+<p>A pausbale method is similar to blocking calls such as InputStream.read() and
+Thread.wait(), except that it makes its intention clear in its signature with
+the Pausable annotation. This annotation is used by the Kilim weaver to rewrite the bytecode
+of all pausable methods to incorporate the voluntary yielding logic. One important property
+of this scheme is that a pausable method can only be called by another pausable method.
<h1>Communication</h1>
@@ -128,12 +134,9 @@
mb.put("hello");
String s = mb.get();
</pre>
-<p>These two methods block the task (not the java Thread) when they are
-unable to perform the operation. How does one know ? They are marked
-<code>@pausable</code>.
+<p>These two methods pause the task when they are unable to perform the operation.
-<p><code>mailbox.getnb()</code> and <code>putnb()</code> are the non-blocking versions: they are
-not pausable, and they return quickly.
+<p><code>mailbox.getnb()</code> and <code>putnb()</code> are variants that neither pause the task, nor block the thread. They return immediately indicating whether they were able to dequeue (respectively enqueue) an object from the mailbox.
<p><code>mailbox.getb()</code> and putb are the *thread*-blocking versions. Use them if you want to wait for a message but cannot make the calling method
pausable (like <code>main()</code>, for example). You shouldn't be using these
@@ -145,10 +148,9 @@
<p>This package comes with a bytecode transformation tool called Weaver
(package: kilim.tools.Weaver) that post-processes .class files
-looking for the @pausable annotation.
+looking for the "throws Pausable" annotation.
-<p>When a task needs to block (or "pause", calling <code>Task.sleep()</code>, for
-example), the task unwinds its stack, squirrels away all state that
+<p>When a task needs to pause, it unwinds its stack, squirrels away all state that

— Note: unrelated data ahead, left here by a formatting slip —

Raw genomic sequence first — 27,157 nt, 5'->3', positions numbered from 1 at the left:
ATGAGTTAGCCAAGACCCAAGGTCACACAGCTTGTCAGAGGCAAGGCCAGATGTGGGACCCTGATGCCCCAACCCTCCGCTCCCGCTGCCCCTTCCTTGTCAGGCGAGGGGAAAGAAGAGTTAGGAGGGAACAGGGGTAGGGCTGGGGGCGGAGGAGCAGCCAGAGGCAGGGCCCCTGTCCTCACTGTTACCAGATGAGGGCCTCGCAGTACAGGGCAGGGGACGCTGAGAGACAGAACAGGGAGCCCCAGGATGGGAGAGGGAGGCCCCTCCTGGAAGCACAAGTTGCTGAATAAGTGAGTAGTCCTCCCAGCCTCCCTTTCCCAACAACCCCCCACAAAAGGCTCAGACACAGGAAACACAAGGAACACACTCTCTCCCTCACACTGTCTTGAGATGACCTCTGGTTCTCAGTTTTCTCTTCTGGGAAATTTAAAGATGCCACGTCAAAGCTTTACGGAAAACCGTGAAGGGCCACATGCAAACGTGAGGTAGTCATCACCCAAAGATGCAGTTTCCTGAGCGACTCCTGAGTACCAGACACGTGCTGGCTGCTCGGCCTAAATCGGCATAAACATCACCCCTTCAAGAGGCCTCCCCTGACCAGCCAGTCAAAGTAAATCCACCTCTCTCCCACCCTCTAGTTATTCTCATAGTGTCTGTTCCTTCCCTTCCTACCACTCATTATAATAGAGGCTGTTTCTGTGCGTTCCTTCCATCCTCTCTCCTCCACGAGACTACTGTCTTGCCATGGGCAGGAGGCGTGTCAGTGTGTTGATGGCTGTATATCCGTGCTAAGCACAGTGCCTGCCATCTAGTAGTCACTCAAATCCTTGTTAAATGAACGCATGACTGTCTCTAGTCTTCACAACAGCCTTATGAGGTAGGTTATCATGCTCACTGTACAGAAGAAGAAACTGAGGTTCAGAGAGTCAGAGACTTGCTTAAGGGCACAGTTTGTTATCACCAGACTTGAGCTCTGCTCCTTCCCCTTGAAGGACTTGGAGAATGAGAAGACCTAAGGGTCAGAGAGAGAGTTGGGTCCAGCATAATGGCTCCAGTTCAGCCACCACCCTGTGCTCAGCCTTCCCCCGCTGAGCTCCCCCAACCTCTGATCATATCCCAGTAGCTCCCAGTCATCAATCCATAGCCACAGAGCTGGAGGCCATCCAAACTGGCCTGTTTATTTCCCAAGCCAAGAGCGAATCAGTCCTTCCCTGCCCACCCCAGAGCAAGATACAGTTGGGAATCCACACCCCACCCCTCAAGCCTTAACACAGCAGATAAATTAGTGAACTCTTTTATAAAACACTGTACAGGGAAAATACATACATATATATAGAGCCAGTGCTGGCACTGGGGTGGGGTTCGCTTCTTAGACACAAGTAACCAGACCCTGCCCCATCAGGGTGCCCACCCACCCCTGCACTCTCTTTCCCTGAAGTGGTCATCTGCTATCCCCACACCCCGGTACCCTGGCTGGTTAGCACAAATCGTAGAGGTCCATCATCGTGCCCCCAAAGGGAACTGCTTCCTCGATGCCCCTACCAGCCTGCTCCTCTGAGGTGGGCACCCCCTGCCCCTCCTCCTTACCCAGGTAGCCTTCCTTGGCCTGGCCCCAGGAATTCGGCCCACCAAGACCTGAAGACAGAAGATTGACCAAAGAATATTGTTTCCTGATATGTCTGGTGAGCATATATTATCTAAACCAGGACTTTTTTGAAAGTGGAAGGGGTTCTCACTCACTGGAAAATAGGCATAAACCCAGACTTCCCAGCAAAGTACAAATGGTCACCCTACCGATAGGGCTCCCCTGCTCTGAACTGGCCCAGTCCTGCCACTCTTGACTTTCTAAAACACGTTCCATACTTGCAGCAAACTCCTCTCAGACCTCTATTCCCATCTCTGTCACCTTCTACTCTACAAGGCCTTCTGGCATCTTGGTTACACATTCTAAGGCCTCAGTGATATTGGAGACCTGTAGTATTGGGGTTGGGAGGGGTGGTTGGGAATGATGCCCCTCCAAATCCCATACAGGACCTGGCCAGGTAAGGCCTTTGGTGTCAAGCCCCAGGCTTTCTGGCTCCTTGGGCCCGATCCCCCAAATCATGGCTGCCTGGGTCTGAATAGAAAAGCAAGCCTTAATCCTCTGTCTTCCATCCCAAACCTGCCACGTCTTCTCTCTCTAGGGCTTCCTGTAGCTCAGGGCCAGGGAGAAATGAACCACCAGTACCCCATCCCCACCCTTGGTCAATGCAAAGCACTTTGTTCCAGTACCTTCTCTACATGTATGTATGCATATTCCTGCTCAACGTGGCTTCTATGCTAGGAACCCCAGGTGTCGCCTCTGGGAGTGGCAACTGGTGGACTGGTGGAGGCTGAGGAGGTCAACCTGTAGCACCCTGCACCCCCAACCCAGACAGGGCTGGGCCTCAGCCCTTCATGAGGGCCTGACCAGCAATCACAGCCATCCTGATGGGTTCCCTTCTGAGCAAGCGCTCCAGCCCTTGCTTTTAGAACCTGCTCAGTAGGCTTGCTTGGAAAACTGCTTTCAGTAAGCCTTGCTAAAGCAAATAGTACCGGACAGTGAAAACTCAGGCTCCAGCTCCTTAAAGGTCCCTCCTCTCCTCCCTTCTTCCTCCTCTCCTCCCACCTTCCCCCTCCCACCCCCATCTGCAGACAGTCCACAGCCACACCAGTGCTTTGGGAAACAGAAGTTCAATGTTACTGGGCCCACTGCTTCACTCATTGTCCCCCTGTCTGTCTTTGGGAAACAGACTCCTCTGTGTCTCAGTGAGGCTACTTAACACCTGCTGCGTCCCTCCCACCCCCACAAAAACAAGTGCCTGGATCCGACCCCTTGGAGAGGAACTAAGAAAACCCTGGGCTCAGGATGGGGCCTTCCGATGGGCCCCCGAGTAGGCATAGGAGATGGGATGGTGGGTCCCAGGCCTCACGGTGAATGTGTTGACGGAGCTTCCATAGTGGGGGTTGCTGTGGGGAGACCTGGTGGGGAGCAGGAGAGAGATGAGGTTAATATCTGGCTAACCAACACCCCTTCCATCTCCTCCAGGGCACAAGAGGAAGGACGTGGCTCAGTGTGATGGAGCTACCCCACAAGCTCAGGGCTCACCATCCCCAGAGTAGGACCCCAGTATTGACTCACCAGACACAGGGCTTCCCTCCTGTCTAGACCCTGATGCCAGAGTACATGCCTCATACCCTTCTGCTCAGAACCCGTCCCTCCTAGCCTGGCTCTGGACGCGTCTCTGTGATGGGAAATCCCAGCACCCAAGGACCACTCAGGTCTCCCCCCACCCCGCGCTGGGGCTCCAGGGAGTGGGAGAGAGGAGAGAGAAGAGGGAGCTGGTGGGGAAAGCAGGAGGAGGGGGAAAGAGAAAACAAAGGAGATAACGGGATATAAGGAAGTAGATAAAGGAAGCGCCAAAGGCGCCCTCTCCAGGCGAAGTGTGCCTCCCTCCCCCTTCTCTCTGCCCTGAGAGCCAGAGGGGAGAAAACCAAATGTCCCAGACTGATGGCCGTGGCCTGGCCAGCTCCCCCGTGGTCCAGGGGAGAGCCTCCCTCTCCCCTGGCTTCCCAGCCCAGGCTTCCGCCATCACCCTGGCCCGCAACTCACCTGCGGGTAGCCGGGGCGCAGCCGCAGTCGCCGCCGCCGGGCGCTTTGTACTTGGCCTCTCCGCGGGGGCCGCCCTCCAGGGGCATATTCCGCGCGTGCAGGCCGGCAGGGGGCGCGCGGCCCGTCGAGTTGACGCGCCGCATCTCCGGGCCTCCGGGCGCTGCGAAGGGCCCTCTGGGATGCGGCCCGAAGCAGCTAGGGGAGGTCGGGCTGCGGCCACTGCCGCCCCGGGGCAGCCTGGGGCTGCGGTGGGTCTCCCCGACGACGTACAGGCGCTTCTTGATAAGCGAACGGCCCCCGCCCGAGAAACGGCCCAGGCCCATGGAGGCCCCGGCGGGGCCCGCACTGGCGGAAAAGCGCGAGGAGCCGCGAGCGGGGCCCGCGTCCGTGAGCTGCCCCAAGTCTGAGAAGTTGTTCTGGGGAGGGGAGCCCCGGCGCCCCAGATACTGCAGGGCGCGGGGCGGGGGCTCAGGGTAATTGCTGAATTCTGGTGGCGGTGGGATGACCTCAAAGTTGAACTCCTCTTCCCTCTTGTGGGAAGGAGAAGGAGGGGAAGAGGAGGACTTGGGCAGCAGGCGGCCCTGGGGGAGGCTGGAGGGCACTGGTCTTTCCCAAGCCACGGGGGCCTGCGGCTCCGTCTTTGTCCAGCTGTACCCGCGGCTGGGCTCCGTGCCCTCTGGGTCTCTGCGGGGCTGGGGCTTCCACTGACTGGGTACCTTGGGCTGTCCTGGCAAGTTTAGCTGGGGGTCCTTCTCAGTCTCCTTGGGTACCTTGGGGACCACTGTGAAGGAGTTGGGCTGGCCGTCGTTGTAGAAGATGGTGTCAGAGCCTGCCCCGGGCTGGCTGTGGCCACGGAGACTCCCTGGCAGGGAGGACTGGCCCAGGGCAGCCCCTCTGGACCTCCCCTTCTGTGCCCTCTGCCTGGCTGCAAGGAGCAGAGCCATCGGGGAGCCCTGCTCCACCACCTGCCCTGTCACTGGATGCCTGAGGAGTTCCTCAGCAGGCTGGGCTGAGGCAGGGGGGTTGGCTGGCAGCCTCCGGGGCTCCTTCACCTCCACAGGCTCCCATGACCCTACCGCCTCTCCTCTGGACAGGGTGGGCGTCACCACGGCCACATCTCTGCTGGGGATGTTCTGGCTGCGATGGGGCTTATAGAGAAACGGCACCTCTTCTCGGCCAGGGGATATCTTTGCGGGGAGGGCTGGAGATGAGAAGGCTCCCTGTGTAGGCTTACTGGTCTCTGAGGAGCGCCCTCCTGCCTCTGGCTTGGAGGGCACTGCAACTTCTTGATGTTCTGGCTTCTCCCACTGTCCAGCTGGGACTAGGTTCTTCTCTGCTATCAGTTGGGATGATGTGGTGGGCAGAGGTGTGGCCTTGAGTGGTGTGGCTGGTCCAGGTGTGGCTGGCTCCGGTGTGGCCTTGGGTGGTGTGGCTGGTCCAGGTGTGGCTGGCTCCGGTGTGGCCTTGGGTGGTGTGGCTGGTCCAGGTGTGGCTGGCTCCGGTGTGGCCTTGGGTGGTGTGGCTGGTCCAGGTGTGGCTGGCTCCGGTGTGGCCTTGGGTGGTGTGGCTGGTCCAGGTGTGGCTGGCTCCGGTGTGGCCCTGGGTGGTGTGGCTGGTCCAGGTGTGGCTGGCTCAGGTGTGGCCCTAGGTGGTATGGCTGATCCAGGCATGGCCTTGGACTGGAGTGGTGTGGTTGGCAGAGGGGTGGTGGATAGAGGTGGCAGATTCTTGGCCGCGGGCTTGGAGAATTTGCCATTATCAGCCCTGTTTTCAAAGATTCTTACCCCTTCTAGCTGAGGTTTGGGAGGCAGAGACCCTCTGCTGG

it'll need later on resumption. This unwinding and rewinding the
stack is automatically performed by the code introduced by the Weaver.
(Debug information is adjusted so that the transformed code can be
@@ -159,7 +161,6 @@
the Workshop on New Horizons in Compilers (2006). A simple introduction
to CPS is in the accompanying IFAQ.txt.
-
<h1>Building, running the examples</h1>
<p>Build the sources by running ant (or build.sh) at the topmost
@@ -179,12 +180,11 @@
<pre> java -cp ./classes kilim.examples.SimpleTask</pre>
<p>Create a million tasks just for the heck of it.
-<p> Try <code>java kilim.bench.LotsOfTasks 1000000</code>
-<p> (Notice the JIT's effect after the first round)
+<p> Try <code>java kilim.bench.LotsOfTasks -ntasks 300000</code>
<p>You can supply a different directory for the weaver's output, but
remember to include that directory in the classpath before the
-original, otherwise you will "class not woven" errors at run time.
+original, otherwise you will see "class not woven" errors at run time.
<p>NOTE: It is safer (and convenient) to supply the entire directory to
weave, like this:
Oops, something went wrong. Retry.